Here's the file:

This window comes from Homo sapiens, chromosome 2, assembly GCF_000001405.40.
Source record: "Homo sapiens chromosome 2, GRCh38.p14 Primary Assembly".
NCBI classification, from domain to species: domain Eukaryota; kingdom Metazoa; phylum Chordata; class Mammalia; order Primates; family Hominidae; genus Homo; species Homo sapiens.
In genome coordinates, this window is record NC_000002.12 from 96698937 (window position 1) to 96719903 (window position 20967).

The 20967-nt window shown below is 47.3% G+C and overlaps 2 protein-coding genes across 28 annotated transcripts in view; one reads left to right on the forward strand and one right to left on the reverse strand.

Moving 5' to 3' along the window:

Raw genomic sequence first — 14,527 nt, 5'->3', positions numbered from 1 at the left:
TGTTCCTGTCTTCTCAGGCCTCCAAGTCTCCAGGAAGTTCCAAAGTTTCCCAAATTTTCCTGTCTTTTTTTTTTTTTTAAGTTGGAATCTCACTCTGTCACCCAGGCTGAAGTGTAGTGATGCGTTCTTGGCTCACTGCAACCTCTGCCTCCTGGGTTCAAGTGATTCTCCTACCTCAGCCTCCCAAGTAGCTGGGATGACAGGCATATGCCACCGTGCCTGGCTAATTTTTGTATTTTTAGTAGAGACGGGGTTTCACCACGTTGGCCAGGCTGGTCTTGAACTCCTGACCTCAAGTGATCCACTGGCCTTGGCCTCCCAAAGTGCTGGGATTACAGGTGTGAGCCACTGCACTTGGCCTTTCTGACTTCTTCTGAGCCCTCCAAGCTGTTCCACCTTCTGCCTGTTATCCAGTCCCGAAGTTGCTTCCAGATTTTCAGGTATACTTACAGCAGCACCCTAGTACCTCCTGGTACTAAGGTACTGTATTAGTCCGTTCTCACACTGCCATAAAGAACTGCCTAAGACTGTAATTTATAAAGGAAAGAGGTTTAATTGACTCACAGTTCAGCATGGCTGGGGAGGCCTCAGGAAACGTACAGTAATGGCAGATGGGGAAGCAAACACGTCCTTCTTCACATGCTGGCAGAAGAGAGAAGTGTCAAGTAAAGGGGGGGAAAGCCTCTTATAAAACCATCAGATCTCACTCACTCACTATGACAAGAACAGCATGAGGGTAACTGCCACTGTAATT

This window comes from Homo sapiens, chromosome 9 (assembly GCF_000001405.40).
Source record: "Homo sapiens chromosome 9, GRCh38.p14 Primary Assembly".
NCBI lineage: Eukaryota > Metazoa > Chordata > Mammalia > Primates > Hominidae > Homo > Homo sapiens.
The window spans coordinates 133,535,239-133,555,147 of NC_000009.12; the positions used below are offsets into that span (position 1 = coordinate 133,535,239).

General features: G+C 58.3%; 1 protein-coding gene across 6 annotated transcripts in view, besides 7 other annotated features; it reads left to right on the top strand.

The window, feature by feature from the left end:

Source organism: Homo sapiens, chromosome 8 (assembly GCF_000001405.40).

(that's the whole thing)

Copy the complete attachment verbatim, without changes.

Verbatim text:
This window comes from Homo sapiens, chromosome 2, assembly GCF_000001405.40.
Source record: "Homo sapiens chromosome 2, GRCh38.p14 Primary Assembly".
NCBI classification, from domain to species: domain Eukaryota; kingdom Metazoa; phylum Chordata; class Mammalia; order Primates; family Hominidae; genus Homo; species Homo sapiens.
In genome coordinates, this window is record NC_000002.12 from 96698937 (window position 1) to 96719903 (window position 20967).

The 20967-nt window shown below is 47.3% G+C and overlaps 2 protein-coding genes across 28 annotated transcripts in view; one reads left to right on the forward strand and one right to left on the reverse strand.

Moving 5' to 3' along the window:

Raw genomic sequence first — 14,527 nt, 5'->3', positions numbered from 1 at the left:
TGTTCCTGTCTTCTCAGGCCTCCAAGTCTCCAGGAAGTTCCAAAGTTTCCCAAATTTTCCTGTCTTTTTTTTTTTTTTAAGTTGGAATCTCACTCTGTCACCCAGGCTGAAGTGTAGTGATGCGTTCTTGGCTCACTGCAACCTCTGCCTCCTGGGTTCAAGTGATTCTCCTACCTCAGCCTCCCAAGTAGCTGGGATGACAGGCATATGCCACCGTGCCTGGCTAATTTTTGTATTTTTAGTAGAGACGGGGTTTCACCACGTTGGCCAGGCTGGTCTTGAACTCCTGACCTCAAGTGATCCACTGGCCTTGGCCTCCCAAAGTGCTGGGATTACAGGTGTGAGCCACTGCACTTGGCCTTTCTGACTTCTTCTGAGCCCTCCAAGCTGTTCCACCTTCTGCCTGTTATCCAGTCCCGAAGTTGCTTCCAGATTTTCAGGTATACTTACAGCAGCACCCTAGTACCTCCTGGTACTAAGGTACTGTATTAGTCCGTTCTCACACTGCCATAAAGAACTGCCTAAGACTGTAATTTATAAAGGAAAGAGGTTTAATTGACTCACAGTTCAGCATGGCTGGGGAGGCCTCAGGAAACGTACAGTAATGGCAGATGGGGAAGCAAACACGTCCTTCTTCACATGCTGGCAGAAGAGAGAAGTGTCAAGTAAAGGGGGGGAAAGCCTCTTATAAAACCATCAGATCTCACTCACTCACTATGACAAGAACAGCATGAGGGTAACTGCCACTGTAATT

This window comes from Homo sapiens, chromosome 9 (assembly GCF_000001405.40).
Source record: "Homo sapiens chromosome 9, GRCh38.p14 Primary Assembly".
NCBI lineage: Eukaryota > Metazoa > Chordata > Mammalia > Primates > Hominidae > Homo > Homo sapiens.
The window spans coordinates 133,535,239-133,555,147 of NC_000009.12; the positions used below are offsets into that span (position 1 = coordinate 133,535,239).

General features: G+C 58.3%; 1 protein-coding gene across 6 annotated transcripts in view, besides 7 other annotated features; it reads left to right on the top strand.

The window, feature by feature from the left end:

Source organism: Homo sapiens, chromosome 8 (assembly GCF_000001405.40).